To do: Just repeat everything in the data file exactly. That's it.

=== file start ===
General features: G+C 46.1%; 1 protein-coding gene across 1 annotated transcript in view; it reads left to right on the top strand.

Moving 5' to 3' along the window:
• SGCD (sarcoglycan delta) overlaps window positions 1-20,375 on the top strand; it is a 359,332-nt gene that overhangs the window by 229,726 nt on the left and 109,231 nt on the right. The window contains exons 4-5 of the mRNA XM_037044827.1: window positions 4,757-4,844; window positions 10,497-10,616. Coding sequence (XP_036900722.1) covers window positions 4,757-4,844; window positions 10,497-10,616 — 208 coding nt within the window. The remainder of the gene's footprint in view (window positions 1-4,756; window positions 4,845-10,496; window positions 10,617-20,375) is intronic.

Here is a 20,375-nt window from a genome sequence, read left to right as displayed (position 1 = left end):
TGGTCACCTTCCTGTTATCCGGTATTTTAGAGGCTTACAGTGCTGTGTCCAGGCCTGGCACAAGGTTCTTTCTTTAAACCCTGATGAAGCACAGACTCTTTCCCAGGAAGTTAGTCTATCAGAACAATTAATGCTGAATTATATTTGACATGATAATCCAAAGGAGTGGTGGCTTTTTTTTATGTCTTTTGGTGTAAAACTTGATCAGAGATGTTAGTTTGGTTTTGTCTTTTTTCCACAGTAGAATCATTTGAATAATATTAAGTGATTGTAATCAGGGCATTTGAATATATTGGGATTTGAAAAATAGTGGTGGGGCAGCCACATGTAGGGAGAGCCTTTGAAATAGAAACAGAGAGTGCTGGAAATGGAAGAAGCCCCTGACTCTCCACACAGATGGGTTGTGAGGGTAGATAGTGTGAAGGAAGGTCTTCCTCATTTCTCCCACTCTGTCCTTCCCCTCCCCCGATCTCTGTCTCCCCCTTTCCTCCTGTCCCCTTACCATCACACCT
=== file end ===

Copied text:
General features: G+C 46.1%; 1 protein-coding gene across 1 annotated transcript in view; it reads left to right on the top strand.

Moving 5' to 3' along the window:
• SGCD (sarcoglycan delta) overlaps window positions 1-20,375 on the top strand; it is a 359,332-nt gene that overhangs the window by 229,726 nt on the left and 109,231 nt on the right. The window contains exons 4-5 of the mRNA XM_037044827.1: window positions 4,757-4,844; window positions 10,497-10,616. Coding sequence (XP_036900722.1) covers window positions 4,757-4,844; window positions 10,497-10,616 — 208 coding nt within the window. The remainder of the gene's footprint in view (window positions 1-4,756; window positions 4,845-10,496; window positions 10,617-20,375) is intronic.

Here is a 20,375-nt window from a genome sequence, read left to right as displayed (position 1 = left end):
TGGTCACCTTCCTGTTATCCGGTATTTTAGAGGCTTACAGTGCTGTGTCCAGGCCTGGCACAAGGTTCTTTCTTTAAACCCTGATGAAGCACAGACTCTTTCCCAGGAAGTTAGTCTATCAGAACAATTAATGCTGAATTATATTTGACATGATAATCCAAAGGAGTGGTGGCTTTTTTTTATGTCTTTTGGTGTAAAACTTGATCAGAGATGTTAGTTTGGTTTTGTCTTTTTTCCACAGTAGAATCATTTGAATAATATTAAGTGATTGTAATCAGGGCATTTGAATATATTGGGATTTGAAAAATAGTGGTGGGGCAGCCACATGTAGGGAGAGCCTTTGAAATAGAAACAGAGAGTGCTGGAAATGGAAGAAGCCCCTGACTCTCCACACAGATGGGTTGTGAGGGTAGATAGTGTGAAGGAAGGTCTTCCTCATTTCTCCCACTCTGTCCTTCCCCTCCCCCGATCTCTGTCTCCCCCTTTCCTCCTGTCCCCTTACCATCACACCT